This is my first Bollywood movie watching experience (and movie review in a while) after 16 odd months in Singapore; the last being the slapstick comedy ‘Besharam’ on holiday. This time around is an art house-ish film called ‘Shamitabh’ starring the legendary Mr. Amitabh Bachchan and the Southern star Dhanush better known for his ‘Kolveri di’ viral hit in wider India. The film is a satirical, spoof like take on the antics of Bollywood with a quip that why don’t Maharashtrians get a major break in Bollywood and the dual protagonist says that is the way it is in here, an artificial entry barrier. Danish aka Dhanush in the film is mute, but a obsessive film fan since he was a boy breathing cinema (there is a song track in the film conveying that thought process and persona). Amitabh Bachchan aka Amitabh Sinha on screen is a fail actor turned alcoholic who lives in the graveyard who calls it the house in ‘Mumbai with a garden’ at 500 rupees per month. Mr. Bachchan in real life was turned down by the All India Radio early on in his career due his iconic baritone and there are dialogues in the film eulogising his trademark baritone in his later years . His weakness became his greatest strength.
There are instances in the film where the award ceremony corruption has been mocked and the inevitable casting couch. Akshara Hassan as the enthusiastic Assistant Director does everything to give mute Danish a break in Bollywood. They stumble across a medical technology in Finland that gives the mute an artificial voice if they can find a voice. Amitabh Bachchan is the voice who shadows Dhanush’s character and gives his acting life. So Shamitabh is born, with Amitabh Bachchan’s voice and Dhanush’s fire in the belly to be an actor. His desire is more than his talent he says in the film and the author of this post whole heartedly agrees with the ethos. Amitabh Bchachan’s drunk/injured mirror scene from the 1970’s film ‘Amar, Akbar, Anthony’ is subtly recreated.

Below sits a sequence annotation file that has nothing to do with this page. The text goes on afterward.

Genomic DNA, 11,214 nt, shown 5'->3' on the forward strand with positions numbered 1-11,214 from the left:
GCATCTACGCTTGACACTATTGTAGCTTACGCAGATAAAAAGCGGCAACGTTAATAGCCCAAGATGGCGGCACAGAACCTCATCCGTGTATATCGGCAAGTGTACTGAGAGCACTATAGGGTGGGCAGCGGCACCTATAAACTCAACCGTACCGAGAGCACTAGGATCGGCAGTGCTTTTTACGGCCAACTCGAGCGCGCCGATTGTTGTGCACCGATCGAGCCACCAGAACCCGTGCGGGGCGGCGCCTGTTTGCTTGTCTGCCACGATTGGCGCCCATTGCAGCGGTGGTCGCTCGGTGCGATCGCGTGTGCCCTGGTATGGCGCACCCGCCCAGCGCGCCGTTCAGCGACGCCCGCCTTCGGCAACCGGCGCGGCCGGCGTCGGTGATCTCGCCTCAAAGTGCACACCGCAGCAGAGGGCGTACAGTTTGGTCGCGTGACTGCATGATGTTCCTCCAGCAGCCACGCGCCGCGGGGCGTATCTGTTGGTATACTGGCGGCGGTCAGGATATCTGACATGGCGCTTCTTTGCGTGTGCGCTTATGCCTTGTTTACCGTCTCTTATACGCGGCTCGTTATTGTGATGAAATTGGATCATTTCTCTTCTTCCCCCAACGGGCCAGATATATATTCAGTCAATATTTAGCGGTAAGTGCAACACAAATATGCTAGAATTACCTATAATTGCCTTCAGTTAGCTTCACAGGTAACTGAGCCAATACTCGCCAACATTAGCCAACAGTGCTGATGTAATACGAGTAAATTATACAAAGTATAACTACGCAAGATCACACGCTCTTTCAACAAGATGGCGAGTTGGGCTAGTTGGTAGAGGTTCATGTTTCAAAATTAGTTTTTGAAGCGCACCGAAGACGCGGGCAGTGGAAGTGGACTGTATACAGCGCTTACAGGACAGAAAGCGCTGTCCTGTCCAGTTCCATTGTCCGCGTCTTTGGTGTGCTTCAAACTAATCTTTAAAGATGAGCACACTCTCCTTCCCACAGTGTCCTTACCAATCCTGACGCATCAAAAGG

The tension between the voice and the mute actor’s acting explodes with both parting ways and badly faltering as independent entities. Ego tussles are emotively covered in this cinematic landscape. Love is depicted sensitively between Danish and his mother in rural Maharashtra as with Danish and his Assistant Director confidant which is romantic, but more platonic.
The ending of the film is the best as it is disability is sensitively portrayed when Shamitabh wish to confess to the world that they are two talents working as one person. They meet an accident in which Danish dies and takes up Amitabh’s so called reserved place in the grave where he usually spends his time. Amitabh who is proud of his vocal chords loses his ‘voice’. The irony is well understood. Never be vain about ones talents as it can be snatched away in a matter of seconds.
Akshara Hassan (quite a find i must say) is fresh and holds her ground in capturing screen space while scolding Danish and Amitabh on managing egos. Music is strategically used as a device to convey the story and the southern master Illiyaraja is spot on. The cinematography is documentary-esque in its technical treatment.
Balki, the Director is an Amitabh Fan Boy and he makes no bones about that. It is a sensitive but enjoyable watch in the era of mega commercial hits without any acting prowess. Amitabh, Dhanush and Akshara make the film an intellectual and entertaining watch. Dhanush is a powerhouse of an acting talent. We should see more of him in Bollywood fare.
Finally, the film is a dedication to the Valets and support staff of the acting superstars who make their life easier. They deserve the dignity. Thats a beautiful message. Kudos, Balki and Mr. Bachchan.